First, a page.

Who am I to argue with Lawrence Kasdan, whom I have followed since his debut as the writer and director of Body Heat, a neo-noir which I found perfectly diabolical. What a plot and what characters, especially Matty! (“You aren’t too bright. I like that in a man.”) Yet, I would concede to his statement only with the caveat that homework is also defined as something given to oneself rather than only by a teacher. And what is that homework? Read, read, read and write, write, write.

Q: Are there any resources, books, workshops or sites about craft that you’ve found helpful during your writing career?

I’ve relied almost wholly on books because I’m a cranky and stubborn loner. I shall name only a few that proved critical in my development as a writer and novelist.

  1. Early inspiration was Beat Poetry along with other beat writing (e.g., Kerouac’s On The Road).
  2. Writing The Natural Way, by Gabriele Lusser Rico.
  3. Using Both Sides of Your Brain, by Tony Buzan. Get the latest edition.
  4. 1984, by George Orwell.
  5. Lolita, by Vladmir Nabokov.
  6. A Clockwork Orange, by Anthony Burgess.
  7. The Mambo Kings Play Songs of Love, by Oscar Hijuelos.
  8. Labyrinths, by Jorge Luis Borges.

A recent set of novels, among the best I’ve read, and that I strongly feel every aspiring writer should not only read—but deeply and repeatedly study—are the four Neapolitan Novels written by the brilliant Elena Ferrante and translated from the Italian by Ann Goldstein. These books are treasures of story, insight and writing genius.

Q: Is there anything else you’d like to share with my readers about the craft of writing?

Learn to tolerate the terror evoked by the blank page, and learn to love enduring bouts of solitude.





Read Full Post »


Please give a warm welcome to debut novelist Linda Lucretia Shuler. Linda wrote her first story when she was six, Koko the Monkey, which she still has tucked into a drawer. Since then her stories and poems have appeared in anthologies and literary journals, and a handful of her plays have been produced in schools and community theatres.

Linda received a BFA in theatre from the University of Texas, and an MA in theatre from Trinity University while in residence at the Dallas Theatre Center. She taught theatre arts in college and high school for three decades, loving every moment and directing nearly a hundred plays in the process. She also wrote theatre arts curriculum K-12 for Houston ISD, conducted numerous workshops, and performed in community theatres.

Hidden Shadows, Linda’s debut novel, takes place in Willow City, a ruggedly beautiful section of the Texas Hill Country less than three hours from her home in San Antonio. Several other manuscripts are in the works, reaching across the genres. These include a prequel to Hidden Shadows, plays, and a collection of poems and a half-dozen different story ideas demanding attention.

Linda enjoys participating in Toastmasters, writer organizations, critique groups, and book clubs. She continues her love of theatre, delights in watching the birds flocking outside her office window, and is an enthusiastic fan of San Antonio’s championship basketball team, the Spurs.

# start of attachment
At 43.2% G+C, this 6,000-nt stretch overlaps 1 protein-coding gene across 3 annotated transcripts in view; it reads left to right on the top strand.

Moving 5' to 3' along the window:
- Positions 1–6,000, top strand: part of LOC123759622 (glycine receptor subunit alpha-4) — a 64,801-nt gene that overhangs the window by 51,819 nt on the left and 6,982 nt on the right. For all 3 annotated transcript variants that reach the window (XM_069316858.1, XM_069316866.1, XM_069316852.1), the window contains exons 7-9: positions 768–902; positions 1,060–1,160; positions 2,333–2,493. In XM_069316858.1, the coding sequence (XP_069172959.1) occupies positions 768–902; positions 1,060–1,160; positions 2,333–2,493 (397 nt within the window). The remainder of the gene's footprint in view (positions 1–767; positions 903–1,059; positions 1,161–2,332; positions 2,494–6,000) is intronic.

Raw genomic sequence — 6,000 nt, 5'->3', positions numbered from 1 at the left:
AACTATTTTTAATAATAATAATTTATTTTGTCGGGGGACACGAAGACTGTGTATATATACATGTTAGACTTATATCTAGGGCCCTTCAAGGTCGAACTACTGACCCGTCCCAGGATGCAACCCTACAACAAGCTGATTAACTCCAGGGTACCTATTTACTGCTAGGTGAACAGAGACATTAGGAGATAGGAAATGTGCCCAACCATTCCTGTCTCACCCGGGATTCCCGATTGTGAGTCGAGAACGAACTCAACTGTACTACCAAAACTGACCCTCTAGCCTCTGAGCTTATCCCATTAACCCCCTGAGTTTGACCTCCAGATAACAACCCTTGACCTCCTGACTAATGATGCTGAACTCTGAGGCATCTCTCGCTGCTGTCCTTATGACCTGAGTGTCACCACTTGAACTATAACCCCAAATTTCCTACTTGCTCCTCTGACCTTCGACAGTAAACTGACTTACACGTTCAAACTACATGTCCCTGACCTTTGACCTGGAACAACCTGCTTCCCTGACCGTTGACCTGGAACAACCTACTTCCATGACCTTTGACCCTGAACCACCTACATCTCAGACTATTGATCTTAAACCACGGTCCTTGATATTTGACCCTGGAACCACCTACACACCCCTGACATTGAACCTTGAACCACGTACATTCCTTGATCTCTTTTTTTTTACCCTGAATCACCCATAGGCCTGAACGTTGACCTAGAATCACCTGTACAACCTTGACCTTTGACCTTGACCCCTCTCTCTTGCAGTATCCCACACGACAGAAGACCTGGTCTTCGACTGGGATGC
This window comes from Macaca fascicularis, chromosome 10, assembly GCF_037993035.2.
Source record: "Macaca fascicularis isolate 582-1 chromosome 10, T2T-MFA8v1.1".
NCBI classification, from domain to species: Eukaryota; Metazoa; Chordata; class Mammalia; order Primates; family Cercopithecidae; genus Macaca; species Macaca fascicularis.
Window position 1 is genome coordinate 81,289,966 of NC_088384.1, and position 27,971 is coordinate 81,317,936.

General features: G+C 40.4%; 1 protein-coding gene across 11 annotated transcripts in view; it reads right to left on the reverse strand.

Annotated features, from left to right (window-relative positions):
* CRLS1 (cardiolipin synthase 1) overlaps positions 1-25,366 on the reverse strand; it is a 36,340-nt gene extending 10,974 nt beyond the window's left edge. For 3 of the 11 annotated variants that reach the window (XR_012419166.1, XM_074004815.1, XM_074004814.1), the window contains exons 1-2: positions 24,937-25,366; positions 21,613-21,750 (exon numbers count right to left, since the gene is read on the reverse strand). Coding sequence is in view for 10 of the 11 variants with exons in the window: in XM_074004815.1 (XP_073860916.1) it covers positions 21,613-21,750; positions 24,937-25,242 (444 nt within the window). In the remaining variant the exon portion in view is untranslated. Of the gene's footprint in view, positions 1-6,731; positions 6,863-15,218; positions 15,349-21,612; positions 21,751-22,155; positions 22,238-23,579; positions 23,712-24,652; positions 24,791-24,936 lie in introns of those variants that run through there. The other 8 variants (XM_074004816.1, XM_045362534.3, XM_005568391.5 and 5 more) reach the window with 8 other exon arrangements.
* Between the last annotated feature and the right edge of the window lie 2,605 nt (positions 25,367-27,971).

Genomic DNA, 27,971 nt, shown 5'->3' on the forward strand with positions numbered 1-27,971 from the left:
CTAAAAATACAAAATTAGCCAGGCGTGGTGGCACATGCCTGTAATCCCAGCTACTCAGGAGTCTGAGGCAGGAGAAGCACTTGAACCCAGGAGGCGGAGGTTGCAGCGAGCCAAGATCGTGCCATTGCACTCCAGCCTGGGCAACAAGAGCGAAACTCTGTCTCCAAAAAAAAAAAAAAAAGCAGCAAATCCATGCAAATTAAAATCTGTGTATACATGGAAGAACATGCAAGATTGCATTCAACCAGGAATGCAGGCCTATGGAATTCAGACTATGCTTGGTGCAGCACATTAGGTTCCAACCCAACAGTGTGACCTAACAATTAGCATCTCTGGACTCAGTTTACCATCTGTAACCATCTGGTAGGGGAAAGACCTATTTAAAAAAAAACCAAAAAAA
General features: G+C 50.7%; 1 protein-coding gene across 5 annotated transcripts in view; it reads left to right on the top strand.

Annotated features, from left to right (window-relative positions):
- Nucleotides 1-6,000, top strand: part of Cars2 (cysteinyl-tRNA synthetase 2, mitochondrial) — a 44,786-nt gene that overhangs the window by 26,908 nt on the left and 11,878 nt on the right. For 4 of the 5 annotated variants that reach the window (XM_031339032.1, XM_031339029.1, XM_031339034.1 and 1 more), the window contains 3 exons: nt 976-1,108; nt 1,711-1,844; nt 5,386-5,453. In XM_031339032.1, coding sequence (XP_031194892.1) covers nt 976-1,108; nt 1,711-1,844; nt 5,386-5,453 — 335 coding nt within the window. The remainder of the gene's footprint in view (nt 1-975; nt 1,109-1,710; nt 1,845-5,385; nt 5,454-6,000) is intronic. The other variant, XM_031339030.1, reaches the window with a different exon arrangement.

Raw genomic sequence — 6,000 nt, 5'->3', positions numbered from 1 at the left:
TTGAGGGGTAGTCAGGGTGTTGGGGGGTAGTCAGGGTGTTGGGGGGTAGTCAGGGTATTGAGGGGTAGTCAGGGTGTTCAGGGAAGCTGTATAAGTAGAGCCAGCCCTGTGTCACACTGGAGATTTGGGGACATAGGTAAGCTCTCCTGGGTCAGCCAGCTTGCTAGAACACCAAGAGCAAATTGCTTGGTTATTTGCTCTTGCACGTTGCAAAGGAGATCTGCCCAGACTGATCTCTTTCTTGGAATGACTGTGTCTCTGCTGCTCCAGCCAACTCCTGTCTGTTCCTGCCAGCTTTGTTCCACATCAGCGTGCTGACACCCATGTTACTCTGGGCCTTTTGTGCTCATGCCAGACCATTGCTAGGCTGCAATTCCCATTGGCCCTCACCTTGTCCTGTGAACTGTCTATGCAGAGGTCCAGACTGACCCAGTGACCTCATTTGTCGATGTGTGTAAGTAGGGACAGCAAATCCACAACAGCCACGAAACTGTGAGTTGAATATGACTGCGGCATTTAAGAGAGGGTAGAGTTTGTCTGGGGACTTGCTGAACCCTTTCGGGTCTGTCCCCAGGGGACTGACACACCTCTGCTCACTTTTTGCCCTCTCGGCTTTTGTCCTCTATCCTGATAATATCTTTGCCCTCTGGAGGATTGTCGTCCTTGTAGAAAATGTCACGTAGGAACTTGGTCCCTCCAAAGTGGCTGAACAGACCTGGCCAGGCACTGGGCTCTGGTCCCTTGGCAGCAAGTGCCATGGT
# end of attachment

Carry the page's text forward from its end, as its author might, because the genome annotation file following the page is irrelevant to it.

Q: Congratulations on the release of your first novel, Hidden Shadows. To begin with, can you gives us a brief summary of what the story is about and what compelled you to write it?

A: The story revolves around Cassie Brighton, a woman overwhelmed by loss. Devastated by the accidental death of her husband, she flees to a remote homestead deep in the rugged Texas Hill Country. Alone in a ramshackle farmhouse steeped in family secrets, Cassie wages a battle of mind and heart as she struggles to overcome the sorrows of her past, begin anew, and confront the possibility of finding love again.

What people are saying:

Hidden Shadows is a wonderful novel of a women’s journey of self-discovery and search for purpose. The characters will win your heart (and sometimes break it) in this beautifully written and satisfying story of loss and renewal.”

Sandra Worth,

Award-winning author of The King’s Daughter: A Novel of the First Tudor Queen. 

My inspiration came, in part, from the remarkable women I’ve met who suffered incalculable loss, and yet somehow survived and lived each day with joy. I marveled at them, at their courage, their spirit. And I asked myself, “How?” What did they endure in private, what interior battles did they wage? What dwelled in their spirit that made them victorious over such sorrow? And I’ve met those who did not endure, those who forever walked in the shadows of grief. And I asked myself, “Why?” Why do some souls shatter under the weight of it, while others survive? Because I’ve experienced grief myself – who hasn’t as the years collect? It’s part and parcel of life – the need to write about it must have been there, lurking inside me, silent.